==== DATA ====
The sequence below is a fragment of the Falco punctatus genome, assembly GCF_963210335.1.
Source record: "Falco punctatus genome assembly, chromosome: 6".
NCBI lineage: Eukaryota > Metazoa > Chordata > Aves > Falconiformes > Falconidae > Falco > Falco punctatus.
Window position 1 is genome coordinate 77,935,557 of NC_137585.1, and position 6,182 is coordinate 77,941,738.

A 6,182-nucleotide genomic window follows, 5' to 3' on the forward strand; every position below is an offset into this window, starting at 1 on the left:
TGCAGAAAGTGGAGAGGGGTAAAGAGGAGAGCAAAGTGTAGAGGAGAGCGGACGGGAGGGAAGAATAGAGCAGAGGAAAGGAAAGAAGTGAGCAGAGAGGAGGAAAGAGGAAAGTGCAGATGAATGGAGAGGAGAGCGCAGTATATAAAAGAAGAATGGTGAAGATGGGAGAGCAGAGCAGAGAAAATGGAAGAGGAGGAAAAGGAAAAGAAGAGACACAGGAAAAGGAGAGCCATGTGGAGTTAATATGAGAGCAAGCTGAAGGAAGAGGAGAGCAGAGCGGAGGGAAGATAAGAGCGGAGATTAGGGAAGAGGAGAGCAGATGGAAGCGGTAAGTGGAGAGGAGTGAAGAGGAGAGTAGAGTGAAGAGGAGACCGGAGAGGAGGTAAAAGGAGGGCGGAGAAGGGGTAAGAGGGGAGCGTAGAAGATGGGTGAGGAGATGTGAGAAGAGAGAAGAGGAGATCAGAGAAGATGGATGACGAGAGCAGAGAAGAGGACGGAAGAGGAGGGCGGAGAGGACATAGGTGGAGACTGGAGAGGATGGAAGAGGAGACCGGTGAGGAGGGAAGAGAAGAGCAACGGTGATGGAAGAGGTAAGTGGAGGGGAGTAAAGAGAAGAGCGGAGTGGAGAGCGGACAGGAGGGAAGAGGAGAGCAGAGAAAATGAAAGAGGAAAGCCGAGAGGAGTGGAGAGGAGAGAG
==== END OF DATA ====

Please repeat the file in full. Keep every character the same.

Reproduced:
The sequence below is a fragment of the Falco punctatus genome, assembly GCF_963210335.1.
Source record: "Falco punctatus genome assembly, chromosome: 6".
NCBI lineage: Eukaryota > Metazoa > Chordata > Aves > Falconiformes > Falconidae > Falco > Falco punctatus.
Window position 1 is genome coordinate 77,935,557 of NC_137585.1, and position 6,182 is coordinate 77,941,738.

A 6,182-nucleotide genomic window follows, 5' to 3' on the forward strand; every position below is an offset into this window, starting at 1 on the left:
TGCAGAAAGTGGAGAGGGGTAAAGAGGAGAGCAAAGTGTAGAGGAGAGCGGACGGGAGGGAAGAATAGAGCAGAGGAAAGGAAAGAAGTGAGCAGAGAGGAGGAAAGAGGAAAGTGCAGATGAATGGAGAGGAGAGCGCAGTATATAAAAGAAGAATGGTGAAGATGGGAGAGCAGAGCAGAGAAAATGGAAGAGGAGGAAAAGGAAAAGAAGAGACACAGGAAAAGGAGAGCCATGTGGAGTTAATATGAGAGCAAGCTGAAGGAAGAGGAGAGCAGAGCGGAGGGAAGATAAGAGCGGAGATTAGGGAAGAGGAGAGCAGATGGAAGCGGTAAGTGGAGAGGAGTGAAGAGGAGAGTAGAGTGAAGAGGAGACCGGAGAGGAGGTAAAAGGAGGGCGGAGAAGGGGTAAGAGGGGAGCGTAGAAGATGGGTGAGGAGATGTGAGAAGAGAGAAGAGGAGATCAGAGAAGATGGATGACGAGAGCAGAGAAGAGGACGGAAGAGGAGGGCGGAGAGGACATAGGTGGAGACTGGAGAGGATGGAAGAGGAGACCGGTGAGGAGGGAAGAGAAGAGCAACGGTGATGGAAGAGGTAAGTGGAGGGGAGTAAAGAGAAGAGCGGAGTGGAGAGCGGACAGGAGGGAAGAGGAGAGCAGAGAAAATGAAAGAGGAAAGCCGAGAGGAGTGGAGAGGAGAGAG